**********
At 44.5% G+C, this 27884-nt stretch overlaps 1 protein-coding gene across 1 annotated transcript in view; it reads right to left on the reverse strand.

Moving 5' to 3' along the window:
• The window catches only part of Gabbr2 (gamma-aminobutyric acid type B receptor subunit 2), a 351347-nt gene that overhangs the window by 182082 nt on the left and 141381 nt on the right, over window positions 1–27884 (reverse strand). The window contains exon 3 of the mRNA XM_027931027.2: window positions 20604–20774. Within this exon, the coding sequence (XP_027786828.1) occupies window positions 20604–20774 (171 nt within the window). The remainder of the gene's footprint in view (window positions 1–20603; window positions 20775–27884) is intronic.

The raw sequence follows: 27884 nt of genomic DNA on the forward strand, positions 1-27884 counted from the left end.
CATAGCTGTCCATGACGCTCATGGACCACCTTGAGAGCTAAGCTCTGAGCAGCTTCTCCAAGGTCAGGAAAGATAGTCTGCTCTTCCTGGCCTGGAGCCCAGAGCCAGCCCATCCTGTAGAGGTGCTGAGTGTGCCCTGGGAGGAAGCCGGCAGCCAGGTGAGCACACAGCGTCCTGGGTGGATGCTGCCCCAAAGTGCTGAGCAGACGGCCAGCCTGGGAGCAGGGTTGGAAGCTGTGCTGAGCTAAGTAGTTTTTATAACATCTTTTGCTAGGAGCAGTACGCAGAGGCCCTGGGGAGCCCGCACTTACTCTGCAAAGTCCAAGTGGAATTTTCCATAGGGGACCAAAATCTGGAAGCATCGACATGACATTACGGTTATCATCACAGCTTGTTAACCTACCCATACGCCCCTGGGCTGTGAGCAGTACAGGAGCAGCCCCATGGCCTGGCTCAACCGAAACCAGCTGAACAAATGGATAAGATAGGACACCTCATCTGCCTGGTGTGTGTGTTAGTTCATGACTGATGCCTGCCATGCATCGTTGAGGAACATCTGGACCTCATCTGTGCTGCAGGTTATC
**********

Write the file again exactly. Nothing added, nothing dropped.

At 44.5% G+C, this 27884-nt stretch overlaps 1 protein-coding gene across 1 annotated transcript in view; it reads right to left on the reverse strand.

Moving 5' to 3' along the window:
• The window catches only part of Gabbr2 (gamma-aminobutyric acid type B receptor subunit 2), a 351347-nt gene that overhangs the window by 182082 nt on the left and 141381 nt on the right, over window positions 1–27884 (reverse strand). The window contains exon 3 of the mRNA XM_027931027.2: window positions 20604–20774. Within this exon, the coding sequence (XP_027786828.1) occupies window positions 20604–20774 (171 nt within the window). The remainder of the gene's footprint in view (window positions 1–20603; window positions 20775–27884) is intronic.

The raw sequence follows: 27884 nt of genomic DNA on the forward strand, positions 1-27884 counted from the left end.
CATAGCTGTCCATGACGCTCATGGACCACCTTGAGAGCTAAGCTCTGAGCAGCTTCTCCAAGGTCAGGAAAGATAGTCTGCTCTTCCTGGCCTGGAGCCCAGAGCCAGCCCATCCTGTAGAGGTGCTGAGTGTGCCCTGGGAGGAAGCCGGCAGCCAGGTGAGCACACAGCGTCCTGGGTGGATGCTGCCCCAAAGTGCTGAGCAGACGGCCAGCCTGGGAGCAGGGTTGGAAGCTGTGCTGAGCTAAGTAGTTTTTATAACATCTTTTGCTAGGAGCAGTACGCAGAGGCCCTGGGGAGCCCGCACTTACTCTGCAAAGTCCAAGTGGAATTTTCCATAGGGGACCAAAATCTGGAAGCATCGACATGACATTACGGTTATCATCACAGCTTGTTAACCTACCCATACGCCCCTGGGCTGTGAGCAGTACAGGAGCAGCCCCATGGCCTGGCTCAACCGAAACCAGCTGAACAAATGGATAAGATAGGACACCTCATCTGCCTGGTGTGTGTGTTAGTTCATGACTGATGCCTGCCATGCATCGTTGAGGAACATCTGGACCTCATCTGTGCTGCAGGTTATC